Tony Blair was today accused of "wasting police time" after the Home Office confirmed that it is halting plans to force England's police forces to merge, marking the end of the biggest reform of the service for 40 years.

In a dramatic U-turn, Tony McNulty, the Police Minister, conceded that the ?1 billion programme would not go ahead, although the Government would retain powers to force amalgamations as an "absolute last resort".

The announcement produced lively exchanges at Prime Minister's Question Time with David Cameron, the Conservative leader, accusing Tony Blair of "wasting police time".

"The flagship of forced mergers has sunk without trace," said Mr Cameron.
 
Mr Blair insisted that mergers were "not off the agenda" since it was still important in some parts of the country to have capability that crossed force lines. However, there was no need to enforce mergers, said Mr Blair.

The Times revealed on Tuesday that the Home Office had abandoned its plans after the voluntary merger of the Lancashire and Cumbria forces collapsed because there was no money to finance the deal. Lancashire and Cumbria were the only forces that wanted to merge.

The move brought an angry outburst from former Home Secretary Charles Clarke, the architect of the reforms. He said it would damage the ability of the police to tackle terrorism and organised crime.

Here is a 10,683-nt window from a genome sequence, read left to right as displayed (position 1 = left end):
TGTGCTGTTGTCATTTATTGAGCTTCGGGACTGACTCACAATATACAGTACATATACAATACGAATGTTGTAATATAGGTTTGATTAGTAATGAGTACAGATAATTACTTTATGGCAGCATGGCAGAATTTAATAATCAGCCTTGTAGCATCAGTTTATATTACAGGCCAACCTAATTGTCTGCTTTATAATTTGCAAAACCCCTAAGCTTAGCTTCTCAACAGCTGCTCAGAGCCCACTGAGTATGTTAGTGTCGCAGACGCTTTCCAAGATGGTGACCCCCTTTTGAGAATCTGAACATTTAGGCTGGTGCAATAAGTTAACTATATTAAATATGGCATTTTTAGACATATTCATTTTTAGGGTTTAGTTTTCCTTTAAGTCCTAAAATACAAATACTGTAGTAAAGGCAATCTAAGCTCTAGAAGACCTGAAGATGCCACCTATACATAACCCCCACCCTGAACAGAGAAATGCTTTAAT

But today Mr McNulty told police authority members: "Are the mergers going to go through in one way or another eventually? "I think the definitive answer to that is ?No?." The minister said that the police restructuring could now take years to complete.

He said: "I do say that the Government should still hold that as a power (enforced mergers) and should take much debate and discussion over the next few years. "As an absolutely last resort, that should still be there."

Mr McNulty said later that he had misunderstood the question he was asked in the conference, and had believed he was being asked whether enforced mergers would now not take place.

He said that police forces had now been asked to discuss with the Home Office alternative ways of meeting the demands of modern policing.

A report by the Her Majesty's Inspectorate of Constabulary (HMIC) in September 2005, entitled Closing the Gap, found there were "significant weaknesses" in some forces' abilities to deal with major terrorist or domestic incidents.

The Conservatives and Liberal Democrats had both opposed the merger plans.
 
 

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